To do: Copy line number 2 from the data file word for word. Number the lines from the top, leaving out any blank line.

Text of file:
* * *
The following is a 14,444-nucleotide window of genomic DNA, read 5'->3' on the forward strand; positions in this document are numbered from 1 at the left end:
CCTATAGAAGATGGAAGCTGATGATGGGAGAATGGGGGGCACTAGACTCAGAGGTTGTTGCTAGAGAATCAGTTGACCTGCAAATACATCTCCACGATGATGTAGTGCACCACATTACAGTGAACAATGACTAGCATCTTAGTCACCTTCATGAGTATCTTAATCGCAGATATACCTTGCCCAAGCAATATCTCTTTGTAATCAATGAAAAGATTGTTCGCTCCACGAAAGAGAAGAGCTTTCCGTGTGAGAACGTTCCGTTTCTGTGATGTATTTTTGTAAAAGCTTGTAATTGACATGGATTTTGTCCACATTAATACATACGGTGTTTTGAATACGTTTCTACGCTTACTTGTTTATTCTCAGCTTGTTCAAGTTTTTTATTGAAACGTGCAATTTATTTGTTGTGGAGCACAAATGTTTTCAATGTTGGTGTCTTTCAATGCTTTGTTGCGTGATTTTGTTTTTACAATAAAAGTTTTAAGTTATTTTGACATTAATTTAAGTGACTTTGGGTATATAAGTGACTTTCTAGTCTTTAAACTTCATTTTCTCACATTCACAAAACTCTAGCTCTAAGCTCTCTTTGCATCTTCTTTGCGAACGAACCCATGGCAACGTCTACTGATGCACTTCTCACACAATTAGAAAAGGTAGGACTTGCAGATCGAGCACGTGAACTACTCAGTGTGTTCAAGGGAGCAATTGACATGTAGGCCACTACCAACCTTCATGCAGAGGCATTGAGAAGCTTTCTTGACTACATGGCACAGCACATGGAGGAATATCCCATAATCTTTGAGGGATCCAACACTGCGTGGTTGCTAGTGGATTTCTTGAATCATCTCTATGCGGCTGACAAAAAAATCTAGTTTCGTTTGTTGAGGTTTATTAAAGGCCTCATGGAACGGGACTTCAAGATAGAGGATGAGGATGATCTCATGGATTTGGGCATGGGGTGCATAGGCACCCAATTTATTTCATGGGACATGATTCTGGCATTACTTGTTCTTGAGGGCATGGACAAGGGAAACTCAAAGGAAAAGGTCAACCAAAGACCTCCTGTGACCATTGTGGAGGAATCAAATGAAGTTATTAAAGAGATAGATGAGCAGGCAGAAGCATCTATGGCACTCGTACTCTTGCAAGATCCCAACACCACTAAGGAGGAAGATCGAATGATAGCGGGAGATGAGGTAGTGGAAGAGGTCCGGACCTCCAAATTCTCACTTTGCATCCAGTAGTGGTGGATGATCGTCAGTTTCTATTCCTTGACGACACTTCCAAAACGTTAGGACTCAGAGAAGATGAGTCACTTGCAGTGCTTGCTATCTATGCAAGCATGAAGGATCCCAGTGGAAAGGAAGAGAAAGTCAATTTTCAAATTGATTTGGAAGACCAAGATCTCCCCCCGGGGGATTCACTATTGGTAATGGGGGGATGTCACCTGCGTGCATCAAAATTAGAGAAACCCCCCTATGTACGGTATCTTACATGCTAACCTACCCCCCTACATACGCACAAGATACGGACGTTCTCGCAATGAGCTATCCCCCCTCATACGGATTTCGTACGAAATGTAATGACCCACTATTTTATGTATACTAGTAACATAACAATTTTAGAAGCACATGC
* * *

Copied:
CCTATAGAAGATGGAAGCTGATGATGGGAGAATGGGGGGCACTAGACTCAGAGGTTGTTGCTAGAGAATCAGTTGACCTGCAAATACATCTCCACGATGATGTAGTGCACCACATTACAGTGAACAATGACTAGCATCTTAGTCACCTTCATGAGTATCTTAATCGCAGATATACCTTGCCCAAGCAATATCTCTTTGTAATCAATGAAAAGATTGTTCGCTCCACGAAAGAGAAGAGCTTTCCGTGTGAGAACGTTCCGTTTCTGTGATGTATTTTTGTAAAAGCTTGTAATTGACATGGATTTTGTCCACATTAATACATACGGTGTTTTGAATACGTTTCTACGCTTACTTGTTTATTCTCAGCTTGTTCAAGTTTTTTATTGAAACGTGCAATTTATTTGTTGTGGAGCACAAATGTTTTCAATGTTGGTGTCTTTCAATGCTTTGTTGCGTGATTTTGTTTTTACAATAAAAGTTTTAAGTTATTTTGACATTAATTTAAGTGACTTTGGGTATATAAGTGACTTTCTAGTCTTTAAACTTCATTTTCTCACATTCACAAAACTCTAGCTCTAAGCTCTCTTTGCATCTTCTTTGCGAACGAACCCATGGCAACGTCTACTGATGCACTTCTCACACAATTAGAAAAGGTAGGACTTGCAGATCGAGCACGTGAACTACTCAGTGTGTTCAAGGGAGCAATTGACATGTAGGCCACTACCAACCTTCATGCAGAGGCATTGAGAAGCTTTCTTGACTACATGGCACAGCACATGGAGGAATATCCCATAATCTTTGAGGGATCCAACACTGCGTGGTTGCTAGTGGATTTCTTGAATCATCTCTATGCGGCTGACAAAAAAATCTAGTTTCGTTTGTTGAGGTTTATTAAAGGCCTCATGGAACGGGACTTCAAGATAGAGGATGAGGATGATCTCATGGATTTGGGCATGGGGTGCATAGGCACCCAATTTATTTCATGGGACATGATTCTGGCATTACTTGTTCTTGAGGGCATGGACAAGGGAAACTCAAAGGAAAAGGTCAACCAAAGACCTCCTGTGACCATTGTGGAGGAATCAAATGAAGTTATTAAAGAGATAGATGAGCAGGCAGAAGCATCTATGGCACTCGTACTCTTGCAAGATCCCAACACCACTAAGGAGGAAGATCGAATGATAGCGGGAGATGAGGTAGTGGAAGAGGTCCGGACCTCCAAATTCTCACTTTGCATCCAGTAGTGGTGGATGATCGTCAGTTTCTATTCCTTGACGACACTTCCAAAACGTTAGGACTCAGAGAAGATGAGTCACTTGCAGTGCTTGCTATCTATGCAAGCATGAAGGATCCCAGTGGAAAGGAAGAGAAAGTCAATTTTCAAATTGATTTGGAAGACCAAGATCTCCCCCCGGGGGATTCACTATTGGTAATGGGGGGATGTCACCTGCGTGCATCAAAATTAGAGAAACCCCCCTATGTACGGTATCTTACATGCTAACCTACCCCCCTACATACGCACAAGATACGGACGTTCTCGCAATGAGCTATCCCCCCTCATACGGATTTCGTACGAAATGTAATGACCCACTATTTTATGTATACTAGTAACATAACAATTTTAGAAGCACATGC